The 50-acre Boca Chica, Texas facility where Elon Musk’s SpaceX is testing the prototype version of its Starship rocket—recently in the news for tipping over in high wind—could be split in twain by Donald Trump’s proposed wall on the Mexican border, Bloomberg reported on Friday.
According to the report, Department of Homeland Security planning documents show the border wall running directly through a launchpad at the facility. Democratic Representative Lucille Roybal-Allard, who is chair of the subcommittee that oversees DHS appropriations, told the news agency “the fence cuts right through their property and that’s a problem.” She added that she is trying to have the facility exempted from any possible projects.
Bloomberg wrote that SpaceX appears to be laying low so far, not publicly raising a fuss about the matter:
Representative Filemon Vela, a Democrat whose district includes the SpaceX facility, said the company isn’t happy about the plans, though it hasn’t publicly raised objections.
“They are way behind the scenes on this, they are lying pretty low,” said Vela, citing information he was given by local officials. “SpaceX doesn’t want to offend DHS.”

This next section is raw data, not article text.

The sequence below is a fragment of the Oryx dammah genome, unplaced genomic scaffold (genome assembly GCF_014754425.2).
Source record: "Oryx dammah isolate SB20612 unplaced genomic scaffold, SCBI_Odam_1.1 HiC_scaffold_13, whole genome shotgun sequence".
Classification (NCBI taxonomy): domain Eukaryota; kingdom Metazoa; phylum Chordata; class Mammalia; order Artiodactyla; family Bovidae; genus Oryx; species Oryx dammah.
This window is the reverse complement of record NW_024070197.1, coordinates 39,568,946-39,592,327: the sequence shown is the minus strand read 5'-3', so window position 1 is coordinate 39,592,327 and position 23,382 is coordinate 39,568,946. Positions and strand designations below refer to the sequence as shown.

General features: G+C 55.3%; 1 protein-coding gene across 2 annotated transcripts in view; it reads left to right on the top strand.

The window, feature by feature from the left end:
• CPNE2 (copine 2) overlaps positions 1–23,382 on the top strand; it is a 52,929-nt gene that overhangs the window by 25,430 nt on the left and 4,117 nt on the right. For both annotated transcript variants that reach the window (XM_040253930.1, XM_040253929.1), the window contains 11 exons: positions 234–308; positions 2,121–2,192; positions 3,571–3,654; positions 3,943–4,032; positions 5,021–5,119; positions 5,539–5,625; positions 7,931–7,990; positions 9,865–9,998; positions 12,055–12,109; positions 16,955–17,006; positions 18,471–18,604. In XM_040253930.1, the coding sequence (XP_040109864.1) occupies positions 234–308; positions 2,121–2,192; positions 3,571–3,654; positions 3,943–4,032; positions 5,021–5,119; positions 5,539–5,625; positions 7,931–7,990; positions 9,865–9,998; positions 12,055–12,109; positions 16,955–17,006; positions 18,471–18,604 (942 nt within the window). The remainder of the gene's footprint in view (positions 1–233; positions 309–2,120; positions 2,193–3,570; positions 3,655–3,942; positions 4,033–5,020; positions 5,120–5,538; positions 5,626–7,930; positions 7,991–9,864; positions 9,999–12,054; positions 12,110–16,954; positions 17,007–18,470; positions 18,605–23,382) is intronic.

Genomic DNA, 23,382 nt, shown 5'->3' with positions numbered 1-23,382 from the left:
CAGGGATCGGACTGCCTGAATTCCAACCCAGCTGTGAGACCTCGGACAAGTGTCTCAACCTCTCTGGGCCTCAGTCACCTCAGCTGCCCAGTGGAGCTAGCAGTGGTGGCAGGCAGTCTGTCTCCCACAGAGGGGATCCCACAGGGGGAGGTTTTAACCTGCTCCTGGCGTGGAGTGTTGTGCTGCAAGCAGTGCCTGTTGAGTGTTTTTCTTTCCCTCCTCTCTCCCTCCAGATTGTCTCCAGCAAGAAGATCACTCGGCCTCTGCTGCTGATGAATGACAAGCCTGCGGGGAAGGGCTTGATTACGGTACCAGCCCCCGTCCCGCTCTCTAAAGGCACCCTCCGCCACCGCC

SpaceX hasn’t lobbied Congress on border barriers on its property, and hasn’t asked anyone to do so on its behalf, a company official said.
According to Bloomberg, SpaceX spokesperson James Gleeson said that the DHS as well as Customs and Border Protection have requested to enter the site to perform a survey, and the company is reviewing that request “and is in communication with DHS to further understand their plans.”
While SpaceX originally planned to build the rocket in the Port of Los Angeles, it moved production of the current prototype to Boca Chica this year amid major layoffs Musk said were necessary to keep the company from going bankrupt.
However, it’s possible no wall is coming at all, in which case SpaceX operations would not be significantly disrupted. Trump’s administration has offered wildly varying explanations of what the border barrier would look like and how it will be paid for, and despite being willing to shut down the federal government for over a month to obtain it, has failed to secure any concessions from his Democratic rivals other than the possibility of token payments for some border fencing. As the Washington Post noted, Trump has limited options to resolve the impasse that would actually result in anything approaching the promised wall.